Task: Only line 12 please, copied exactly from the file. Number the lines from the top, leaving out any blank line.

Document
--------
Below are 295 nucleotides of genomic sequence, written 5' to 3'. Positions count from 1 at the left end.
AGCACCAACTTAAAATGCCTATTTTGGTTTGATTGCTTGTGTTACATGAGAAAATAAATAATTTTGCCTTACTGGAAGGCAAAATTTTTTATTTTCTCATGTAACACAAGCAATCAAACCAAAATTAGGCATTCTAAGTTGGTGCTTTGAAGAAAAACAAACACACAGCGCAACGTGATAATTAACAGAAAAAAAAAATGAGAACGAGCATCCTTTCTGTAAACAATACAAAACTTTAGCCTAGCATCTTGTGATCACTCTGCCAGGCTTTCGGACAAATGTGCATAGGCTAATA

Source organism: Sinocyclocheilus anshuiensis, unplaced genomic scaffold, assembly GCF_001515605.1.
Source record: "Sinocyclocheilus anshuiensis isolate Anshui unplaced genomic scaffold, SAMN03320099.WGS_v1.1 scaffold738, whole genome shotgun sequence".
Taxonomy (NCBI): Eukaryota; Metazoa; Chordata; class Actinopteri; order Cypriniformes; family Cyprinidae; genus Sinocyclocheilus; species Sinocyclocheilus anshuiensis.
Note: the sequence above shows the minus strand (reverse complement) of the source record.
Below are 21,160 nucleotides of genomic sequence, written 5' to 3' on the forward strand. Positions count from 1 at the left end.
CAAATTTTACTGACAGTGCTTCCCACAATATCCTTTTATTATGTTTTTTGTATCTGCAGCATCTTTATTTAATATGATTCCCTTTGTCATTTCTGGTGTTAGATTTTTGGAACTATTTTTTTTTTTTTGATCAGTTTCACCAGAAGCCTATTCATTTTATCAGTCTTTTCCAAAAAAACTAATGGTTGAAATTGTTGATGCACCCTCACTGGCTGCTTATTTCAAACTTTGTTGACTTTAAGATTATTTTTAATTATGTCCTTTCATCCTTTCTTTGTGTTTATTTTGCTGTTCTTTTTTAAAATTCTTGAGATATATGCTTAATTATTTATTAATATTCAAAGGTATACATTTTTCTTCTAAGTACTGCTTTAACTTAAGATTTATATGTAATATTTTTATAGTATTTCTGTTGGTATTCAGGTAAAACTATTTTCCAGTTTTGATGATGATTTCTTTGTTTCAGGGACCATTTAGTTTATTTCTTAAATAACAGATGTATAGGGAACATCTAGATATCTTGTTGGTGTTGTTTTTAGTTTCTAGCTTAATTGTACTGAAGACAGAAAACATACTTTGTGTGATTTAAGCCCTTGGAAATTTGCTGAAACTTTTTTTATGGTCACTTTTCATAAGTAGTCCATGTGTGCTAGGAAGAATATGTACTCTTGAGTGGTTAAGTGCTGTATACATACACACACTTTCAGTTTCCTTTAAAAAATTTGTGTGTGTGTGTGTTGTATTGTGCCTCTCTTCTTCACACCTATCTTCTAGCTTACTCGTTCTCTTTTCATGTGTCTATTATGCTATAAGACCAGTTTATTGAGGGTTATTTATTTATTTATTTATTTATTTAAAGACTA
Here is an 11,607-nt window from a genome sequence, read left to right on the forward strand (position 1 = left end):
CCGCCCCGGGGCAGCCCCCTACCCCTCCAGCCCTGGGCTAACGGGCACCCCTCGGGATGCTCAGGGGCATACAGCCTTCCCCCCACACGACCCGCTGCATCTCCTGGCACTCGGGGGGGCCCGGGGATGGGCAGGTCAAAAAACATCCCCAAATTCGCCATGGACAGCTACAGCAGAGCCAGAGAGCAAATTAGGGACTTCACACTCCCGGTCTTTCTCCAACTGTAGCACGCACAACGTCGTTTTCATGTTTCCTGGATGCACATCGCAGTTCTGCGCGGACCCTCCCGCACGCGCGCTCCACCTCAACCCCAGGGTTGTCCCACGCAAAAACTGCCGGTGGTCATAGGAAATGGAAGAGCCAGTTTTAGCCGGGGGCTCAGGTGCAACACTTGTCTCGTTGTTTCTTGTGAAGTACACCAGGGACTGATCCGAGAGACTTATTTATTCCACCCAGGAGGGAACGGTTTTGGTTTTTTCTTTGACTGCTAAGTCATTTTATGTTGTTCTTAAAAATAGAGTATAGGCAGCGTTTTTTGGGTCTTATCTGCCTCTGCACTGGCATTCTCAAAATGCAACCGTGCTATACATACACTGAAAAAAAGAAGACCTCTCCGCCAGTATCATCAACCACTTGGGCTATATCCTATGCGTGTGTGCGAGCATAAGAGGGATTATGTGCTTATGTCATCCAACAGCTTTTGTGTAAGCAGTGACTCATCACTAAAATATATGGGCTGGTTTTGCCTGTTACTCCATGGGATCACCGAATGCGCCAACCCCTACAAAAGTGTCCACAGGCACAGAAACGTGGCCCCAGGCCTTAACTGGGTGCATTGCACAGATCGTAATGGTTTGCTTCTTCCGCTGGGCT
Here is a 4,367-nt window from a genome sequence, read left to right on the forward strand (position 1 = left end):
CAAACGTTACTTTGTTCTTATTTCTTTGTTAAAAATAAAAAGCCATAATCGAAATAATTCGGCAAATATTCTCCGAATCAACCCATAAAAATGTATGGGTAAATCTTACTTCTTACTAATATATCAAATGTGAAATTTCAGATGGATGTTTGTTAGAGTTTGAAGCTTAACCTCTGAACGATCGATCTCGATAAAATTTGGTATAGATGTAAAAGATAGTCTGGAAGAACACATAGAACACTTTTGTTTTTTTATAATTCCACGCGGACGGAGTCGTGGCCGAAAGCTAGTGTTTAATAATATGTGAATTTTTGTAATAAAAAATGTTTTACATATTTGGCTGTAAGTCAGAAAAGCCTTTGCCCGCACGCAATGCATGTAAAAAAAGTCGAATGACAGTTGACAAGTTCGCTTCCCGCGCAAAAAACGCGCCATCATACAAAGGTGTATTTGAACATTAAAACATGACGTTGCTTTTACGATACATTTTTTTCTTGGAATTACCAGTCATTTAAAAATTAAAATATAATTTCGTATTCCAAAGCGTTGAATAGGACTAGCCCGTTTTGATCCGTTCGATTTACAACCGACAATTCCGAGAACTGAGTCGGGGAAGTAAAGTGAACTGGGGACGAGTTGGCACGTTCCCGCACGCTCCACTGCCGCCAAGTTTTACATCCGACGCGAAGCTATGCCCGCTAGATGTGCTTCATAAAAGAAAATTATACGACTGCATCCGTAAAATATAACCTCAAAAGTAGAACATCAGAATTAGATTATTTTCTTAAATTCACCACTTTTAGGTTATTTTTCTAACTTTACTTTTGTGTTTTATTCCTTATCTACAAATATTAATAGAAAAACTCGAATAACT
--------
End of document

CAAACGTTACTTTGTTCTTATTTCTTTGTTAAAAATAAAAAGCCATAATCGAAATAATTCGGCAAATATTCTCCGAATCAACCCATAAAAATGTATGGGTAAATCTTACTTCTTACTAATATATCAAATGTGAAATTTCAGATGGATGTTTGTTAGAGTTTGAAGCTTAACCTCTGAACGATCGATCTCGATAAAATTTGGTATAGATGTAAAAGATAGTCTGGAAGAACACATAGAACACTTTTGTTTTTTTATAATTCCACGCGGACGGAGTCGTGGCCGAAAGCTAGTGTTTAATAATATGTGAATTTTTGTAATAAAAAATGTTTTACATATTTGGCTGTAAGTCAGAAAAGCCTTTGCCCGCACGCAATGCATGTAAAAAAAGTCGAATGACAGTTGACAAGTTCGCTTCCCGCGCAAAAAACGCGCCATCATACAAAGGTGTATTTGAACATTAAAACATGACGTTGCTTTTACGATACATTTTTTTCTTGGAATTACCAGTCATTTAAAAATTAAAATATAATTTCGTATTCCAAAGCGTTGAATAGGACTAGCCCGTTTTGATCCGTTCGATTTACAACCGACAATTCCGAGAACTGAGTCGGGGAAGTAAAGTGAACTGGGGACGAGTTGGCACGTTCCCGCACGCTCCACTGCCGCCAAGTTTTACATCCGACGCGAAGCTATGCCCGCTAGATGTGCTTCATAAAAGAAAATTATACGACTGCATCCGTAAAATATAACCTCAAAAGTAGAACATCAGAATTAGATTATTTTCTTAAATTCACCACTTTTAGGTTATTTTTCTAACTTTACTTTTGTGTTTTATTCCTTATCTACAAATATTAATAGAAAAACTCGAATAACT